42. madhu says:

    The truest testaments to Adderall I have ever read. Nothing good/productive in life comes without effort, if it is- you must be doing something wrong. Please try to get this out to a bigger news paper or a magazine for more people to read and help themselves untangle from the webs of medicated highs.


  43. Robert says:

    I am pretty sure this article is from the perspective of a ex abuser of adderall… I use it for ADD, if I take to much, I get sleepy and want to do nothing. Before adderall, I woke up everyday hating what had to be done, no motivation to get out of bed unless I was going to do something fun, even if I didnt have to do something unpleasant that day. At work, I would constantly bounce around, walking into my office to write an email, get a call or notice an important email and forget about what I came in the office to do and get overwhelmed at the difficulty of completing tasks. I have a above average IQ, I can give you random facts and discuss about almost any subject but could never focus on anything that took very long to learn. Now I am learning c++, I have gotten 10X as far as it took in the same amount of time to learn VB pre-adderall. I didnt know what it felt like to feel normal, I felt crappy everyday, it was like depression and I was treated for that without success for a long time. This drug has a high potential for abuse, if you have a real doctor that is recommending it, you have appropriate self control, use it. Dont be ashamed that you need this type of medication, from someone that hated amphetamines and avoided treatment for over 20 years, it changed my life.

  44. Robert says:

    @Giselle: If your a add sufferer like me, sounds that way, ask your doctor to change your medication. Try ritalin, strattera, dexedrine etc. They all are similar meds but chemically diffrent, if your med stops being effective due to tolerance that change should help. I myself, if I take more than 30mgs in a day get super tired about an hour after the last dose, if you just upped your dosage that can also be the cause.

  45. K.P says:

    I FEEL ALOT LIKE GISELLE ALSO!! (maybe we need out of the house!! ughh)
    So I REALLY loved the article! I’ve been on adderall for maybe 6 months..?? BUT I’m not sure what is going on with me..I have always been told that I was ADD but hated “uppers” (ex opiate addict-4yrs clean) well after being told again that I have ADHD I finally tried it out. but for me, Ive actually gotten MORE lazy. putting things off, such as SHOWERING!!! like really!? dont worry I still shower lol but I have to force myself to do it. I always forget what I was doing or talking about in the middle of a conversation, I lose track of time & never want to leave my house…but I do NOT GET ENERGY! & ppl actually joke about how “slow I am” & am always late for everything! I will actually have jobs lined up and then when its time to go I get scared to even go! and I actually will get tired while on it.. extremely tired to the point where Im sleeping sooo much! (13hrs last night) and the WORST part about this is, I have a 2yr old and I stay at home with my child & never even want to go outside or take her out! again…I have to force myself. I do not know what to do!!!! I’m wondering if this is from the adderall & I may not be taking enough or if this is depression (which I’ve tried every depression med out there in the past & no luck!) on top of all this I’ve had severe anxiety/panic disorder since I can remember!!! (25 now) I have been on meds for that though. I feel like my dreams & passion is fading away & dont know what is going on!!!!!!! not sure if anyone has any idea what this could be..???? I know you are not doctors, but thats why I’m here. I WANT TO HEAR FROM EXPERIENCE. HELLLPPP!! will check back in a few days or so..not sure if anyone even checks these..? just came across this site looking up my symptoms.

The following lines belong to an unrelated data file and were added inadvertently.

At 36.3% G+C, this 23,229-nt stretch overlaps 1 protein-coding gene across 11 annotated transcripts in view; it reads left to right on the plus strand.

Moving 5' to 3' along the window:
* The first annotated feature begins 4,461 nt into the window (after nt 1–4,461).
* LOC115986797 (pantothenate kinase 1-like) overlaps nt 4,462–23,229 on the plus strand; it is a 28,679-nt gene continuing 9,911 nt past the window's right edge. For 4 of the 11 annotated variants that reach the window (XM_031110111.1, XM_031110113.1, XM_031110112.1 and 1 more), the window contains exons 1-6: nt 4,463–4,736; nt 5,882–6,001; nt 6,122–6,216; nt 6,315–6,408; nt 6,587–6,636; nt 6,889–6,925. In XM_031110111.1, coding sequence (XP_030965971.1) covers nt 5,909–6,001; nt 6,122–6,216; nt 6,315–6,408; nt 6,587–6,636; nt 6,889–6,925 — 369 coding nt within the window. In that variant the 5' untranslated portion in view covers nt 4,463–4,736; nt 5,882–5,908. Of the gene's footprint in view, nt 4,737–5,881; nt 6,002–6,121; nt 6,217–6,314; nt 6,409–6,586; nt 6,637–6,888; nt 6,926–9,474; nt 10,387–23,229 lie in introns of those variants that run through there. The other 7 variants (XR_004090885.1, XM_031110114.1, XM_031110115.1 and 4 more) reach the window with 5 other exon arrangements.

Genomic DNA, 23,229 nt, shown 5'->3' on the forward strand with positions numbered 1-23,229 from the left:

46. Want to start again... says:

    WEll … I Was taking adderall for a couple years when I was 19 unprescribed… Probably about 30-60mgs a day… After seeing my life go in a direction i truly knew it should not be going, i decided to quit… It was difficult and surely not something I was used to, because with all other drugs, i never made them a habit.

    I got through it, found an amazing woman, job, house, and two dogs. Things are great! But can they be greater?? Now I am a manager at a small company with my eyes on taking over ownership. I feel that a dose of adderall in the right way can be what helps take me to the next level…

    My question is, does anyone think this is possible? or is it the addict coming out in my 10 years later? I have taken 10mg’s here and there over the past 10 years, whether to stay up for a concert, or wake up early for a big inspection. Never have I done it more than once in a 6 month period. However now I feel I should see a doctor and have this become part of my life, on a slightly more frequent basis…..

    Am I insane??

  47. quit-once says:

    yes, you are crazy for thinking you can handle adderall or any other stimulant ever again. Once an addict, always an addict. If things are going well for you now, STAY THE FUCK OFF SPEED! You are playing with fire every time you take a pill “now and then”
    If you go back on the adderall after ten years of freedom, you are fucking nuts.

  48. Don't start again. says:


  49. Don't. says:

    Maybe make a list of all the pros and cons to help you decide.

  50. Cynthia says: